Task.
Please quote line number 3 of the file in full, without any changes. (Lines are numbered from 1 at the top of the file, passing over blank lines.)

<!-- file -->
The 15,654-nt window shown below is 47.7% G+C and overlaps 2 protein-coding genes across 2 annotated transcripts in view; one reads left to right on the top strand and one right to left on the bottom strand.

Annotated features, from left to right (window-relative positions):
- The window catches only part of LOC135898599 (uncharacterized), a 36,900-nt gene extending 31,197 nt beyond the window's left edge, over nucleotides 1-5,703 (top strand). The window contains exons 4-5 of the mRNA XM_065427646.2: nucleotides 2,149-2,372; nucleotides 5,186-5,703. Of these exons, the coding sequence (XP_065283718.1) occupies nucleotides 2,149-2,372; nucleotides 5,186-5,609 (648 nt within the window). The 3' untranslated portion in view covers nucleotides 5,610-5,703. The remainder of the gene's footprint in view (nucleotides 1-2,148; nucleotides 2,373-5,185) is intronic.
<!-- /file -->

- The window catches only part of LOC135898599 (uncharacterized), a 36,900-nt gene extending 31,197 nt beyond the window's left edge, over nucleotides 1-5,703 (top strand). The window contains exons 4-5 of the mRNA XM_065427646.2: nucleotides 2,149-2,372; nucleotides 5,186-5,703. Of these exons, the coding sequence (XP_065283718.1) occupies nucleotides 2,149-2,372; nucleotides 5,186-5,609 (648 nt within the window). The 3' untranslated portion in view covers nucleotides 5,610-5,703. The remainder of the gene's footprint in view (nucleotides 1-2,148; nucleotides 2,373-5,185) is intronic.